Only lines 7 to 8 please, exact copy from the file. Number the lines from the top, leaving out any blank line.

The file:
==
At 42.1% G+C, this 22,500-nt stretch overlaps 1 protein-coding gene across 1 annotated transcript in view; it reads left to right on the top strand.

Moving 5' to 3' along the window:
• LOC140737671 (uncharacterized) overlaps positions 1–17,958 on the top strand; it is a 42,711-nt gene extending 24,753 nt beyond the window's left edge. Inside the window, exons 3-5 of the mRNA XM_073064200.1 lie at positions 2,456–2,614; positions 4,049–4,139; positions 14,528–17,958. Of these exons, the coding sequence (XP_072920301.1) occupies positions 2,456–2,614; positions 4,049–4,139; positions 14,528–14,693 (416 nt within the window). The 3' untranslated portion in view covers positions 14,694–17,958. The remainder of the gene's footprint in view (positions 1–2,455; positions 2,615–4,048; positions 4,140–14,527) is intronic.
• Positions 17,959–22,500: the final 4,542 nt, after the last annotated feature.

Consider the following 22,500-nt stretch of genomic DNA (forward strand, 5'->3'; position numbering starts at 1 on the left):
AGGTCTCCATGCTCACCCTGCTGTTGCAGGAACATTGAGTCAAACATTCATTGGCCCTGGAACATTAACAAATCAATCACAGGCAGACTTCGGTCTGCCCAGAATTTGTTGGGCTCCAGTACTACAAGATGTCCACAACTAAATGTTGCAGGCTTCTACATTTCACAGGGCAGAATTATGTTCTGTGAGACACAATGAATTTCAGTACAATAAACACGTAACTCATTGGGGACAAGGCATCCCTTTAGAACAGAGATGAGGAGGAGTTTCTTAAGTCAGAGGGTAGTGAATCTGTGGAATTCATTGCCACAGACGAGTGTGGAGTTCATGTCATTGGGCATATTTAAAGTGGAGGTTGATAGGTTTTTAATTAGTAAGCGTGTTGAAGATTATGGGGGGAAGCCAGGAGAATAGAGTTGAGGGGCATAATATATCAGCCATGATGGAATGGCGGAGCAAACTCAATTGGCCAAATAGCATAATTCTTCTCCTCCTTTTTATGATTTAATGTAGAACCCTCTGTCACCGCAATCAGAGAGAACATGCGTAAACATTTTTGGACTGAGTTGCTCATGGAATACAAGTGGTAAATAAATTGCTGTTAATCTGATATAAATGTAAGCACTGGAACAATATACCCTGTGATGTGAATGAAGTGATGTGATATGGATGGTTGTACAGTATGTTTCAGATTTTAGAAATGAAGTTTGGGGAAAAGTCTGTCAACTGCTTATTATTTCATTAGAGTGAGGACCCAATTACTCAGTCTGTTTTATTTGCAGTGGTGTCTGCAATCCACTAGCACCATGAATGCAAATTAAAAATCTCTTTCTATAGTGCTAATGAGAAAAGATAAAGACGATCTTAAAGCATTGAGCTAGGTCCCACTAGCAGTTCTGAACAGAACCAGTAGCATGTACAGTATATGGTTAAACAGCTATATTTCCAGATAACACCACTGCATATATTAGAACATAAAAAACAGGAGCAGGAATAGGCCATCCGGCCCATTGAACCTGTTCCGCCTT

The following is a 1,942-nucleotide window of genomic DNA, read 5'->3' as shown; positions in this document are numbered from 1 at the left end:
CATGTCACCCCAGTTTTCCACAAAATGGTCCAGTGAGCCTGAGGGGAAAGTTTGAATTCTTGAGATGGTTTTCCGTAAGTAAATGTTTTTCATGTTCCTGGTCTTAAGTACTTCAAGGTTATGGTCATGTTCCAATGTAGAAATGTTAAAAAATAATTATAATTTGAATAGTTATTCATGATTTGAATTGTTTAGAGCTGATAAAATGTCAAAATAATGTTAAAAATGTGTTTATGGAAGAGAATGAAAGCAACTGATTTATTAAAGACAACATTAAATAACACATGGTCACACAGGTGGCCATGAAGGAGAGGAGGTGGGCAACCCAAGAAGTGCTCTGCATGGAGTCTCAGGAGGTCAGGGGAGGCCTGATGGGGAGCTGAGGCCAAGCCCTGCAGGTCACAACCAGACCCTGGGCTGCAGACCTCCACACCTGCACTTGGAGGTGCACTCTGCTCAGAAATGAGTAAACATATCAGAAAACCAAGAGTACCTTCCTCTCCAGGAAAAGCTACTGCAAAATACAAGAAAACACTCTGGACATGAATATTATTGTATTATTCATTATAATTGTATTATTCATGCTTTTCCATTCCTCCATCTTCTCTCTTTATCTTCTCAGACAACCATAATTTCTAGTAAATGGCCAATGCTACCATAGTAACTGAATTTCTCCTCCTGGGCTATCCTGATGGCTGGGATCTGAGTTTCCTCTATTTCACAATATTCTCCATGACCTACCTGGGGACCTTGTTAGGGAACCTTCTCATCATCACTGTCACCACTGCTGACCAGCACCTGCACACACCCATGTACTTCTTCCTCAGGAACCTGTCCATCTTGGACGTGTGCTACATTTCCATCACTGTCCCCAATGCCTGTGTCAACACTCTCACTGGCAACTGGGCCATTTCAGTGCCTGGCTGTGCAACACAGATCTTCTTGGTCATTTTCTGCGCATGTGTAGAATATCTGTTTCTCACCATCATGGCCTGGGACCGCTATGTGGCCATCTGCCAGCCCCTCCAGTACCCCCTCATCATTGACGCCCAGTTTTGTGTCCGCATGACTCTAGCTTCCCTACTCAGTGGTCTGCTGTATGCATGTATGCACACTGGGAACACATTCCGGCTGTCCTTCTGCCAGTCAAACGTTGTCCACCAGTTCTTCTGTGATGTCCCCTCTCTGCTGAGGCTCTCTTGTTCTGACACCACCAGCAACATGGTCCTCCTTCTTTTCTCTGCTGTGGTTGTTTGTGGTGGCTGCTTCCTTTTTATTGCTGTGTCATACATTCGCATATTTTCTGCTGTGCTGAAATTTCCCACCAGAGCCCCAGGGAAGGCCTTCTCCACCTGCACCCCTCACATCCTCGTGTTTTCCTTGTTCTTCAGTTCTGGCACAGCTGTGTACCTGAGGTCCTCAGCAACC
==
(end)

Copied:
The following is a 1,942-nucleotide window of genomic DNA, read 5'->3' as shown; positions in this document are numbered from 1 at the left end:
CATGTCACCCCAGTTTTCCACAAAATGGTCCAGTGAGCCTGAGGGGAAAGTTTGAATTCTTGAGATGGTTTTCCGTAAGTAAATGTTTTTCATGTTCCTGGTCTTAAGTACTTCAAGGTTATGGTCATGTTCCAATGTAGAAATGTTAAAAAATAATTATAATTTGAATAGTTATTCATGATTTGAATTGTTTAGAGCTGATAAAATGTCAAAATAATGTTAAAAATGTGTTTATGGAAGAGAATGAAAGCAACTGATTTATTAAAGACAACATTAAATAACACATGGTCACACAGGTGGCCATGAAGGAGAGGAGGTGGGCAACCCAAGAAGTGCTCTGCATGGAGTCTCAGGAGGTCAGGGGAGGCCTGATGGGGAGCTGAGGCCAAGCCCTGCAGGTCACAACCAGACCCTGGGCTGCAGACCTCCACACCTGCACTTGGAGGTGCACTCTGCTCAGAAATGAGTAAACATATCAGAAAACCAAGAGTACCTTCCTCTCCAGGAAAAGCTACTGCAAAATACAAGAAAACACTCTGGACATGAATATTATTGTATTATTCATTATAATTGTATTATTCATGCTTTTCCATTCCTCCATCTTCTCTCTTTATCTTCTCAGACAACCATAATTTCTAGTAAATGGCCAATGCTACCATAGTAACTGAATTTCTCCTCCTGGGCTATCCTGATGGCTGGGATCTGAGTTTCCTCTATTTCACAATATTCTCCATGACCTACCTGGGGACCTTGTTAGGGAACCTTCTCATCATCACTGTCACCACTGCTGACCAGCACCTGCACACACCCATGTACTTCTTCCTCAGGAACCTGTCCATCTTGGACGTGTGCTACATTTCCATCACTGTCCCCAATGCCTGTGTCAACACTCTCACTGGCAACTGGGCCATTTCAGTGCCTGGCTGTGCAACACAGATCTTCTTGGTCATTTTCTGCGCATGTGTAGAATATCTGTTTCTCACCATCATGGCCTGGGACCGCTATGTGGCCATCTGCCAGCCCCTCCAGTACCCCCTCATCATTGACGCCCAGTTTTGTGTCCGCATGACTCTAGCTTCCCTACTCAGTGGTCTGCTGTATGCATGTATGCACACTGGGAACACATTCCGGCTGTCCTTCTGCCAGTCAAACGTTGTCCACCAGTTCTTCTGTGATGTCCCCTCTCTGCTGAGGCTCTCTTGTTCTGACACCACCAGCAACATGGTCCTCCTTCTTTTCTCTGCTGTGGTTGTTTGTGGTGGCTGCTTCCTTTTTATTGCTGTGTCATACATTCGCATATTTTCTGCTGTGCTGAAATTTCCCACCAGAGCCCCAGGGAAGGCCTTCTCCACCTGCACCCCTCACATCCTCGTGTTTTCCTTGTTCTTCAGTTCTGGCACAGCTGTGTACCTGAGGTCCTCAGCAACC